One of the ways around getting yourself stuck in that rut is by making sure that different characters place different emphasis on the same values. For example, in the penultimate book of the Laurian Pentology, “Ending,” one character tries to kill her erstwhile mentor, obviously betraying his trust in her — yet, from her perspective, he brought this vengeance upon himself by harming one of her family members. That the harm happened during a legal, arbitrated duel doesn’t matter to her: family comes first.
These are all good explanations of why some of the best and most prolific authors you’ll ever meet seem to always have their mind wandering “somewhere else” during a conversation: if an author is firmly rooted in their own head to the point they can’t see another person’s point of view, all their stories will soon start to have the same tone, same plot, same characterization. Being able to go outside oneself in a variety of differing directions is essential to good long-term fiction writing… and, if one may be so bold as to point out, be ye author or reader, going outside oneself and looking back can be life-changing.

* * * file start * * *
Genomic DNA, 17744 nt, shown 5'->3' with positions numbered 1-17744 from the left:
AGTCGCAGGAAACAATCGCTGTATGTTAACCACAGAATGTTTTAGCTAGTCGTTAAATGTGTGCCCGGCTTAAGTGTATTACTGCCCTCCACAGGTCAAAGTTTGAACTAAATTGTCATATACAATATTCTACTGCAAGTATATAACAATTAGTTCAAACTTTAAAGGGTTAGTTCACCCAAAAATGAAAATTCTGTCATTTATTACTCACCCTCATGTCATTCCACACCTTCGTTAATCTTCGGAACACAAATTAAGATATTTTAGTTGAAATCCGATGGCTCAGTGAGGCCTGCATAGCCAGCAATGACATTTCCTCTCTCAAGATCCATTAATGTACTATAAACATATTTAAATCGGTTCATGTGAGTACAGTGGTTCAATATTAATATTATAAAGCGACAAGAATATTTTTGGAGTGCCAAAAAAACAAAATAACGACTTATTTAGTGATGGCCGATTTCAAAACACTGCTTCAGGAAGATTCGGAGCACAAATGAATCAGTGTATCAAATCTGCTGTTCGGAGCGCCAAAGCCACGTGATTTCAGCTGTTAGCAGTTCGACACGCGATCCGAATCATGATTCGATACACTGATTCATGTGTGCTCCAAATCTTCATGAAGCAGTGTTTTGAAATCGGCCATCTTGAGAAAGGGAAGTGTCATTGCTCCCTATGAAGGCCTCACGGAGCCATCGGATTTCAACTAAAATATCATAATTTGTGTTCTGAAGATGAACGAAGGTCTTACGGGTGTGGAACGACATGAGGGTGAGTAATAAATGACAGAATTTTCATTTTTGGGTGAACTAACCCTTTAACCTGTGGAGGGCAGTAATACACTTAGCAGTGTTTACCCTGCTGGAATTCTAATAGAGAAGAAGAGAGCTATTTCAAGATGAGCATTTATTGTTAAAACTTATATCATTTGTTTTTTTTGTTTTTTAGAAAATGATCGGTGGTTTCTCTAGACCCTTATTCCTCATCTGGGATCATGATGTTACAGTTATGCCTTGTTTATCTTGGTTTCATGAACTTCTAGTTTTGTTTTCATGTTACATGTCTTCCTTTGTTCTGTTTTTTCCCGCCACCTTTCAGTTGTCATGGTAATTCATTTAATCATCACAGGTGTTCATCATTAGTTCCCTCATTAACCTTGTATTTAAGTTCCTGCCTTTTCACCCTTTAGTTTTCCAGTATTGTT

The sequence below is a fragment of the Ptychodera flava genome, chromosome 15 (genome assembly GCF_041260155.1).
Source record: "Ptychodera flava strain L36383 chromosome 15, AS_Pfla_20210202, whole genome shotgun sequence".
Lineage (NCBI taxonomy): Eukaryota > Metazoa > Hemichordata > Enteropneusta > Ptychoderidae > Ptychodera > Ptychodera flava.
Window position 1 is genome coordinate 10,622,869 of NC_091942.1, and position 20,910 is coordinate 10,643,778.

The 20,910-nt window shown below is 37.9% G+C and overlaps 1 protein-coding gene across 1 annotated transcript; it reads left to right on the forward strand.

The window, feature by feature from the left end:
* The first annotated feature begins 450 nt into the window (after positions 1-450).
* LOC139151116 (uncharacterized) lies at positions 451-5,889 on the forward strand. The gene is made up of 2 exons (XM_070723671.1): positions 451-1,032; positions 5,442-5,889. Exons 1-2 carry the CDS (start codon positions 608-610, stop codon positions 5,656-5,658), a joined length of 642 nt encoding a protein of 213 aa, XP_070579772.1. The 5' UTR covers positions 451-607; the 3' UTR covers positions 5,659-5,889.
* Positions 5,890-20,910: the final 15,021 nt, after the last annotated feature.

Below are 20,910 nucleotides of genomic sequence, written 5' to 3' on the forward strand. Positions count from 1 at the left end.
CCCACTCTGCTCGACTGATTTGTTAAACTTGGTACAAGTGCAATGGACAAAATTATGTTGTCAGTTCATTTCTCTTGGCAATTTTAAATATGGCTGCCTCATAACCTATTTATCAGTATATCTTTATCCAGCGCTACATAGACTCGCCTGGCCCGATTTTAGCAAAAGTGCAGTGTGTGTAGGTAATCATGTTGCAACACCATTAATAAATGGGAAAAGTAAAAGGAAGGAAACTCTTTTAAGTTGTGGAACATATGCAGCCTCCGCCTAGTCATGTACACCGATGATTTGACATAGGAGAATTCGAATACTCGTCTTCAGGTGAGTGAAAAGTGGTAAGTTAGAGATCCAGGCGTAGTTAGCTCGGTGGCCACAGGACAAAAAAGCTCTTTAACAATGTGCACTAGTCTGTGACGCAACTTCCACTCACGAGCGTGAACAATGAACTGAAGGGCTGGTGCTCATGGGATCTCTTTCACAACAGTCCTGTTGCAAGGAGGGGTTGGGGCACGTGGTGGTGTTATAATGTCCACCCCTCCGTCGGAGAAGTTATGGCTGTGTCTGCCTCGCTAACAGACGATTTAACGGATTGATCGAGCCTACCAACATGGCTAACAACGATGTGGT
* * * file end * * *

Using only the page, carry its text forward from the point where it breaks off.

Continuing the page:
Award-winning author Danny Birt was born about three decades ago in Washington State to Irish and Californian parents, and has since lived in Idaho, California, Arizona, New Mexico, Texas, Louisiana, Florida, Hawaii, Virginia, and North Carolina. He attended high school at New Mexico Military Institute, studied music therapy and psychology at Loyola University New Orleans, and most recently graduated from Shenandoah University with his Master’s Degree in Music Therapy.
Danny has been a contributing author to several sci-fi, fantasy, and professional magazines, anthologies, and journals. Formerly, he was an editor for Flashing Swords Magazine and small-press publisher Ancient Tomes Press. His first children’s/YA novel “Between a Roc and a Hard Place” won recognition with The National Parenting Center’s 2010 Seal of Approval, Creative Child Magazine’s 2010 Seal of Excellence, and was named one of Dr. Toy’s Best Picks of 2010.
In addition to literary publication, Danny composes classical and filk music, such as his nonstop hour-long piano solo “Piano Petrissage,” and the ever-peculiar album “Warped Children’s Songs.” Danny’s humorous music has been featured on radio and internet programs such as The Dr. Demento Show and The Funny Music Project.
Danny has now settled in eastern North Carolina where he is a faculty member at a local college. In his spare time, Danny’s hobby is finding new hobbies.
You can follow @Danny_Birt on Twitter, and/or find him at these upcoming conventions:
- Sunday, November 10th, 2013: Atomacon (Charleston South Carolina)
- Sunday, January 19th, 2014: MarsCon (Williamsburg Virginia)
- Sunday, July 13th, 2014: ConGregate (Winston-Salem North Carolina)